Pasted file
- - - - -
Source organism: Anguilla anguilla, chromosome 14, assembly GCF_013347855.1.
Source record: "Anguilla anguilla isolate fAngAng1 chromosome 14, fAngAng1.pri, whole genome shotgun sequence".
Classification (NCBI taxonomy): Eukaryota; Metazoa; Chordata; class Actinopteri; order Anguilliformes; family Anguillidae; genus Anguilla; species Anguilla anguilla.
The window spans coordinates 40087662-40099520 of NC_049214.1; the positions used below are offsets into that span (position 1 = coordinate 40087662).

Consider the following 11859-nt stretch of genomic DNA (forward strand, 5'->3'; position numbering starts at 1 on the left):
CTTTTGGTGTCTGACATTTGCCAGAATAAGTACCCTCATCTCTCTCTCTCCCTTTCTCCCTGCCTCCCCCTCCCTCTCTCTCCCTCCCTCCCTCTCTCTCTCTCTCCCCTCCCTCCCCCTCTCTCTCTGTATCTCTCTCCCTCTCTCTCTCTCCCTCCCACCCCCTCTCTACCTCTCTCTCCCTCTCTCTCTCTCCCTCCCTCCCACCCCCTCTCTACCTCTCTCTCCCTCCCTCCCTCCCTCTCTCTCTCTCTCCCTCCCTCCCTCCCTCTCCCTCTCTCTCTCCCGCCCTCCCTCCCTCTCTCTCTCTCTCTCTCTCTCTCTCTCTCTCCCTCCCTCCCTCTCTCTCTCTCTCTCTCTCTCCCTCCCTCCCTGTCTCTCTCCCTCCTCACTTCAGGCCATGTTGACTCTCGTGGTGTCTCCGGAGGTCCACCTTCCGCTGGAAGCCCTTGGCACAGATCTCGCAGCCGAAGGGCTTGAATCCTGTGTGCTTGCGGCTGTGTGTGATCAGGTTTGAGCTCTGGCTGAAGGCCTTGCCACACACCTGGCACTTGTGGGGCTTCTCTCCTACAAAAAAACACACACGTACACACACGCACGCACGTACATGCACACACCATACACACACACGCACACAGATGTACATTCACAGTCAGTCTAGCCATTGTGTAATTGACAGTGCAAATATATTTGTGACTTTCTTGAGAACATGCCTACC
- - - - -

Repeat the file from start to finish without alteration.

Source organism: Anguilla anguilla, chromosome 14, assembly GCF_013347855.1.
Source record: "Anguilla anguilla isolate fAngAng1 chromosome 14, fAngAng1.pri, whole genome shotgun sequence".
Classification (NCBI taxonomy): Eukaryota; Metazoa; Chordata; class Actinopteri; order Anguilliformes; family Anguillidae; genus Anguilla; species Anguilla anguilla.
The window spans coordinates 40087662-40099520 of NC_049214.1; the positions used below are offsets into that span (position 1 = coordinate 40087662).

Consider the following 11859-nt stretch of genomic DNA (forward strand, 5'->3'; position numbering starts at 1 on the left):
CTTTTGGTGTCTGACATTTGCCAGAATAAGTACCCTCATCTCTCTCTCTCCCTTTCTCCCTGCCTCCCCCTCCCTCTCTCTCCCTCCCTCCCTCTCTCTCTCTCTCCCCTCCCTCCCCCTCTCTCTCTGTATCTCTCTCCCTCTCTCTCTCTCCCTCCCACCCCCTCTCTACCTCTCTCTCCCTCTCTCTCTCTCCCTCCCTCCCACCCCCTCTCTACCTCTCTCTCCCTCCCTCCCTCCCTCTCTCTCTCTCTCCCTCCCTCCCTCCCTCTCCCTCTCTCTCTCCCGCCCTCCCTCCCTCTCTCTCTCTCTCTCTCTCTCTCTCTCTCTCCCTCCCTCCCTCTCTCTCTCTCTCTCTCTCTCCCTCCCTCCCTGTCTCTCTCCCTCCTCACTTCAGGCCATGTTGACTCTCGTGGTGTCTCCGGAGGTCCACCTTCCGCTGGAAGCCCTTGGCACAGATCTCGCAGCCGAAGGGCTTGAATCCTGTGTGCTTGCGGCTGTGTGTGATCAGGTTTGAGCTCTGGCTGAAGGCCTTGCCACACACCTGGCACTTGTGGGGCTTCTCTCCTACAAAAAAACACACACGTACACACACGCACGCACGTACATGCACACACCATACACACACACGCACACAGATGTACATTCACAGTCAGTCTAGCCATTGTGTAATTGACAGTGCAAATATATTTGTGACTTTCTTGAGAACATGCCTACC